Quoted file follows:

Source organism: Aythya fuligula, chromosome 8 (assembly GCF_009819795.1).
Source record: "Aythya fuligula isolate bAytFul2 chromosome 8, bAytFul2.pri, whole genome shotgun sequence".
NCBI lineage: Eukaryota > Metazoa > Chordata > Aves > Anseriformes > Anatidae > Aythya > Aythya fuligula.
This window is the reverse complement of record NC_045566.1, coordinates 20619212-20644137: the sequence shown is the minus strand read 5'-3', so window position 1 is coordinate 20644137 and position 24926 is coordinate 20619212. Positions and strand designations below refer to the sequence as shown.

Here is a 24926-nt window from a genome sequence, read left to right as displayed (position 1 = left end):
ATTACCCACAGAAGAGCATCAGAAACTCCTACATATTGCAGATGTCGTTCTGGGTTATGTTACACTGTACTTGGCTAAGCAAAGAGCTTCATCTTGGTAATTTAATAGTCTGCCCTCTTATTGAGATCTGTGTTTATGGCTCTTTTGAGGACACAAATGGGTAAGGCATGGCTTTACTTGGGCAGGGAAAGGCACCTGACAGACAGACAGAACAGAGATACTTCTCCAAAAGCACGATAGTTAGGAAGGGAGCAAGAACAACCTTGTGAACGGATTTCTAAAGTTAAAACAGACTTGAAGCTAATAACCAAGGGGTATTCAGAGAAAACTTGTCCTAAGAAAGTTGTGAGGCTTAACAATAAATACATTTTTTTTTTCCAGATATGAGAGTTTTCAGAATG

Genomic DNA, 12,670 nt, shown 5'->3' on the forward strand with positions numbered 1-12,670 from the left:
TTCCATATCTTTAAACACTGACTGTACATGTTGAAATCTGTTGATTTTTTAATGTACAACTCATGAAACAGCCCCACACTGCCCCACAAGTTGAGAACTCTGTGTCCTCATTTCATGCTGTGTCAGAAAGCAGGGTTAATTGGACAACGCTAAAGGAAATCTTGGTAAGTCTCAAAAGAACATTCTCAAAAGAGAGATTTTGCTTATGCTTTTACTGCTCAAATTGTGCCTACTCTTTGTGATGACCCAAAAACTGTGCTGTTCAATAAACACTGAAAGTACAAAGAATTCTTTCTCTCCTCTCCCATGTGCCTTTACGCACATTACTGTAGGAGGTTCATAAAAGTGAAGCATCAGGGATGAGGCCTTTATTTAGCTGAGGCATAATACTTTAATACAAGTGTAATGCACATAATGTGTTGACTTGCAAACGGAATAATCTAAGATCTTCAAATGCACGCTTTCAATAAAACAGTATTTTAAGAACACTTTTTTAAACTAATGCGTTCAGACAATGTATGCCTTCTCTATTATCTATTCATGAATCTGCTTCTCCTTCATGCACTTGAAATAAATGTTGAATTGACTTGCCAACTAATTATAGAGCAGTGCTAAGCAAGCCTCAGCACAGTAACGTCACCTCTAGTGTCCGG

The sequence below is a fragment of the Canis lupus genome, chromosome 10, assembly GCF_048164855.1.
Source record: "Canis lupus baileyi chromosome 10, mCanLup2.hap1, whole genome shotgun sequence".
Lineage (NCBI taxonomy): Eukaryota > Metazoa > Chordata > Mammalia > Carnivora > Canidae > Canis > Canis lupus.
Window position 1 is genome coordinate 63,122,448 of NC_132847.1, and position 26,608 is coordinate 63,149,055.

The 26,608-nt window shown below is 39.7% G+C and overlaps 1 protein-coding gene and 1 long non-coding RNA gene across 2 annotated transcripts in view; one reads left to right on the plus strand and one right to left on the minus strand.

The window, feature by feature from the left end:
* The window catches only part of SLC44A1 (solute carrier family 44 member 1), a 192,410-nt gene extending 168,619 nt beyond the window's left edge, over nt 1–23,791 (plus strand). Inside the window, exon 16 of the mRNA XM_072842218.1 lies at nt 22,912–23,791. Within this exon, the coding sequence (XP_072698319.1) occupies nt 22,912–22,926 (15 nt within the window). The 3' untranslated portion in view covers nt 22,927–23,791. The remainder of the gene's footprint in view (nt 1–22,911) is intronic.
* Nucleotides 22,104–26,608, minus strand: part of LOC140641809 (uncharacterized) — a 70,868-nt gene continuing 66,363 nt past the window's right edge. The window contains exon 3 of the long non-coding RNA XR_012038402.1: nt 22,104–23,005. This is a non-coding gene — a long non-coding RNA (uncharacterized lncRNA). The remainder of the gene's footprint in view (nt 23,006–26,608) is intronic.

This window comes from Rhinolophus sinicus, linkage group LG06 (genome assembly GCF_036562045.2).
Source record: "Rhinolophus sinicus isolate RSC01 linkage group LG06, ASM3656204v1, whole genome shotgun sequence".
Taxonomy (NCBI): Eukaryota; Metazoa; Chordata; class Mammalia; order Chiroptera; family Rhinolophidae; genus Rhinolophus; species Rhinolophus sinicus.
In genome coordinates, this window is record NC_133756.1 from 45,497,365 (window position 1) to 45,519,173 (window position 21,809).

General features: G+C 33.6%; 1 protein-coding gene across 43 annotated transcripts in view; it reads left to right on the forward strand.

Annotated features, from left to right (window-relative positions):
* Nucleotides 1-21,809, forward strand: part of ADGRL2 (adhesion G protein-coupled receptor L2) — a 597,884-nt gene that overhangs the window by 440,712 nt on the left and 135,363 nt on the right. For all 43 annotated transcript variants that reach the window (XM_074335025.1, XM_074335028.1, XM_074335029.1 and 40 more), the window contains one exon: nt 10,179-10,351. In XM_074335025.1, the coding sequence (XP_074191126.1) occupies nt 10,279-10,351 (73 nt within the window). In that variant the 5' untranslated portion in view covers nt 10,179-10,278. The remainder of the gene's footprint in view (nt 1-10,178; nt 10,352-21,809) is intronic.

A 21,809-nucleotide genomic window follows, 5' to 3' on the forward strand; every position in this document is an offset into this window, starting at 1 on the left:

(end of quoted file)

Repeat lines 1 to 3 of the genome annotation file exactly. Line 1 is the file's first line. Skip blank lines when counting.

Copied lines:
Source organism: Aythya fuligula, chromosome 8 (assembly GCF_009819795.1).
Source record: "Aythya fuligula isolate bAytFul2 chromosome 8, bAytFul2.pri, whole genome shotgun sequence".
NCBI lineage: Eukaryota > Metazoa > Chordata > Aves > Anseriformes > Anatidae > Aythya > Aythya fuligula.